Cal Ripken said he was overwhelmed and intimidated by the sea of Baltimore Orioles orange and black when the bus of Hall of Famers pulled in yesterday for his and Tony Gwynn’s inductions into the National Baseball Hall of Fame.
“Overwhelming is the only word you can use,” Ripken said after the ceremony. “I was intimidated. It makes you feel really good to see that people will trek all the way up here for this.”
How about bittersweet?
Why do you think a record estimated crowd of 75,000 and a record number of Hall of Famers were in Cooperstown yesterday?
It certainly seemed as if people showed for what baseball has been, but there was very little sense that better times are ahead.
The game declared itself alive and well yesterday, when Hall of Fame president Dale Petroskey announced commissioner Cadillac Bud Selig had “shared some wonderful news”: A record 717,000 fans went through major league turnstiles on Saturday.
But it is not the same game played by Willie Mays, Brooks Robinson and Lou Brock, who were in attendance yesterday. It is not even the same game in which Ripken and Gwynn made their mark. Not any more.
The day almost had an Irish wake-like quality to it, as if everyone was celebrating the glory of a life that had passed, the likes of which we might never see again.
Orioles fans had to sit in the crowd and see Robinson, Earl Weaver, Frank Robinson, Jim Palmer, Eddie Murray and Ripken all on the stage together, and wonder, Will there ever be anything like that again in Baltimore?
This is it for the Orioles, the last connection to the glory days of the franchise and the “Oriole Way.” It began with the World Series championship in 1966 and officially came to an end yesterday with Ripken’s induction. There is nothing on the horizon left to look forward to, nothing left to celebrate, unless you look forward to Brian Roberts bobblehead nights.
Ripken gave Orioles fans their money’s worth, with a solid speech that touched on his passion — and business — of promoting youth baseball, saying his work has convinced him the game of baseball “is alive and well.” He showed his heart when he spoke about his family.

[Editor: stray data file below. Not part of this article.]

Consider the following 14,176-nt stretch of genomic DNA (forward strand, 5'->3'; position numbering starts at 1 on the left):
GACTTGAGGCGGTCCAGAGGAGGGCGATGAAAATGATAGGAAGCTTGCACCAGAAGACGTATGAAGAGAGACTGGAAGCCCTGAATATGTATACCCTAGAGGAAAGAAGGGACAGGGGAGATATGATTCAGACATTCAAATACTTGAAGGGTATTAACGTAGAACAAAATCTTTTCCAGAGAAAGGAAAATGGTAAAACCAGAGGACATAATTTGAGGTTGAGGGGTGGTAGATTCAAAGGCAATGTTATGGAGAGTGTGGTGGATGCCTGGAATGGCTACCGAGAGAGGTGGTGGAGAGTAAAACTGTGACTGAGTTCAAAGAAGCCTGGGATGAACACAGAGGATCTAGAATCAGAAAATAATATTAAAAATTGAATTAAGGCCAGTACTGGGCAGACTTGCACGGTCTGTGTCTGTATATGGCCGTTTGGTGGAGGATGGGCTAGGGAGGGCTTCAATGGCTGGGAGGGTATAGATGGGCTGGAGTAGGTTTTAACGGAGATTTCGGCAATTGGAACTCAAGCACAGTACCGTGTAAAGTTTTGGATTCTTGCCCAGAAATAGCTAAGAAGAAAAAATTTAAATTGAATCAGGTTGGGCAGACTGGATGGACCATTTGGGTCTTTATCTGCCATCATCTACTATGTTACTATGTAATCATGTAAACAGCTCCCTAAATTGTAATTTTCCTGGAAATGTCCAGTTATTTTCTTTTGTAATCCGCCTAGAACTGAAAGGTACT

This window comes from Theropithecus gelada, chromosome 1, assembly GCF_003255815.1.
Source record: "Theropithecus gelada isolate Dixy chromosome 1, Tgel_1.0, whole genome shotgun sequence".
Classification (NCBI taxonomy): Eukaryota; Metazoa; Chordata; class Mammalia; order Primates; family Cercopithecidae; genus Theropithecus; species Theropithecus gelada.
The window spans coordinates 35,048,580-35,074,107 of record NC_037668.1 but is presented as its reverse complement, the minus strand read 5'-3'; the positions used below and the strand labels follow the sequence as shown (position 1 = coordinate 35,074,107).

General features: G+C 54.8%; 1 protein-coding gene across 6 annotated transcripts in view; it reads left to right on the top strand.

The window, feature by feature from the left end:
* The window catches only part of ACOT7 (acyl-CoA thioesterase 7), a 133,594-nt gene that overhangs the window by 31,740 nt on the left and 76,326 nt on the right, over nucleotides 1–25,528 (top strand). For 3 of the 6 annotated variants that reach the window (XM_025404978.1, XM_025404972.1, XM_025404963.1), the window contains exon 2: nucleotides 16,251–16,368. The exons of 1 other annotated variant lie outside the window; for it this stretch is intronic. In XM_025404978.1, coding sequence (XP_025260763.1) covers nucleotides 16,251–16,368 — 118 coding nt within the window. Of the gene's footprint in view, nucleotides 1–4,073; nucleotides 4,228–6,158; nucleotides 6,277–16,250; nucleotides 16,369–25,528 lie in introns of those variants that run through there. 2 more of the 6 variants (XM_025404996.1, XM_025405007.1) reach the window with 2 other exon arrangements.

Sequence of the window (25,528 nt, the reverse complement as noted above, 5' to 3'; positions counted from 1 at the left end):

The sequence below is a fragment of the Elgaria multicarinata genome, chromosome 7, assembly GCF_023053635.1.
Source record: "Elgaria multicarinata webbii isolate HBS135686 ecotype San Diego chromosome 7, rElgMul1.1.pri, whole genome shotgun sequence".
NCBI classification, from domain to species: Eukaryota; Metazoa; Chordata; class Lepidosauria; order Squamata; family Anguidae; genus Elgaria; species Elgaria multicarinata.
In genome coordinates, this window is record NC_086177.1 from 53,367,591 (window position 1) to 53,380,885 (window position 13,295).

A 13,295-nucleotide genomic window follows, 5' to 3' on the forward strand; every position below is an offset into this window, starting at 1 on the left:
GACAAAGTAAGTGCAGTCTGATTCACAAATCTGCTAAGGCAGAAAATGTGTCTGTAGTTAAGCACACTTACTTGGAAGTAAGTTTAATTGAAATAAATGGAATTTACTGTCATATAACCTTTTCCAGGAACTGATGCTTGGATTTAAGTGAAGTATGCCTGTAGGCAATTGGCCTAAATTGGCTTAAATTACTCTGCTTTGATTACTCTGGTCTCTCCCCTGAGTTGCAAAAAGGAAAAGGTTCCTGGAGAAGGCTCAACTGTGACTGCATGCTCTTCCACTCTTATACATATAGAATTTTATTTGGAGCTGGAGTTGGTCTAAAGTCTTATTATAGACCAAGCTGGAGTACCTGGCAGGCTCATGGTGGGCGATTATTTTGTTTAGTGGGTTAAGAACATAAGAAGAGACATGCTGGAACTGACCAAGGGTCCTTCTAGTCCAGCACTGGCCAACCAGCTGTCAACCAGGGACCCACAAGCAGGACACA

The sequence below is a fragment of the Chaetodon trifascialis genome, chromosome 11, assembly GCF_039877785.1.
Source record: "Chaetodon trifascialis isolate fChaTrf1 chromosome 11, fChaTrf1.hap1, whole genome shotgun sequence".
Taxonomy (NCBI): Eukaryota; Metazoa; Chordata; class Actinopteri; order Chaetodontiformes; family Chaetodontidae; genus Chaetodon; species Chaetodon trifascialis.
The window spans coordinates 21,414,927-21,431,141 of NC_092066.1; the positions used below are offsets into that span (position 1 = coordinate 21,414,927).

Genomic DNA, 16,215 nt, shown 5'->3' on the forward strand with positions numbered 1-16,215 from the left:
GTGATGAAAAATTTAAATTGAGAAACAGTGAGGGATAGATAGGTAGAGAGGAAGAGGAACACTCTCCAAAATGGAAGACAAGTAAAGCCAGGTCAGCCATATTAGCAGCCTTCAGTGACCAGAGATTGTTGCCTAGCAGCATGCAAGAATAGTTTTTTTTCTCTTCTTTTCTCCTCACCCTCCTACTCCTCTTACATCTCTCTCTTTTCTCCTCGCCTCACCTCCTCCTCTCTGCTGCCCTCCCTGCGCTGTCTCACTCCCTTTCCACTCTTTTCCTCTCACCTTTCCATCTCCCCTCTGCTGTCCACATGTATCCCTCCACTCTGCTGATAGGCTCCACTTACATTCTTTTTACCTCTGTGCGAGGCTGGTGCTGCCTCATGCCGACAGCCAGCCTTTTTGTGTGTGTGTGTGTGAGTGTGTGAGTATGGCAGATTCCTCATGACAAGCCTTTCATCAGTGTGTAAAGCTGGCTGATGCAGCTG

Those who know Ripken expected he would struggle talking about his late father, Cal Sr., who died in 1999 and who had such a tremendous influence not just on Ripken, but on the entire Orioles organization as a minor league manager and later Orioles coach and manager.
But it was when he mentioned being a father — not his father — that Ripken broke down. When he spoke about how proud he was of his children, Rachel and Ryan, Ripken choked up and had to stop and compose himself. Although he said he chose his words carefully about Cal Sr., and his mother, Vi, “so I wouldn’t be so emotional,” it didn’t work when he came to speaking about his children.
Ripken had given Ryan a flower earlier to hand to his mother and Ripken’s wife, Kelly, when Ripken spoke about her. “Ryan, I might need a little help transporting this,” Ripken said, and Ryan pulled a flower out of his sportcoat to give to Kelly.
Gwynn also got emotional when talking about his family, talking about his father, who died in 1993. After the ceremony, Gwynn said, “I figured if we had trouble today, it would be when we got to the family part.”
It was personal, but so is what has happened to the game Gwynn and Ripken love. In his speech, Gwynn said, “When you sign your name on the dotted line, it’s more than just playing baseball. … You have a responsibility to make good decisions and show people how things are supposed to be done.”
Not with a syringe. Not with “the cream” and “the clear.”
The steroid controversy was almost the unspoken theme of the 2007 induction. Gwynn admitted as much when asked whether the record turnout was partly because of what both he and Ripken represented to fans.
“Yeah, I think so,” he said. “Fans feel comfortable with us because they could trust us. Especially in this era of negativity, they felt we did things the right way.”
Finally, when both men were asked yet again about Barry Bonds and his tainted run at Hank Aaron’s 755 career home run mark, the frustration came out. “What a great day for baseball, 75,000 people,” was Gwynn’s response, and Ripken said, “Maybe we could go back to reality tomorrow.”
Here’s some reality — the Cooperstown newspaper, the Freeman’s Journal, published this editorial on the most important day in the town:
“Baseball should protect baseball for good of all. … Five years from now, when he becomes eligible — and every year thereafter — the Baseball Writers Association of America should categorically reject Barry Bonds for Hall of Fame enshrinement.”
I wonder whether Mark McGwire was sitting in a dark room somewhere, watching the ceremony, wondering where he might have sat on the stage.
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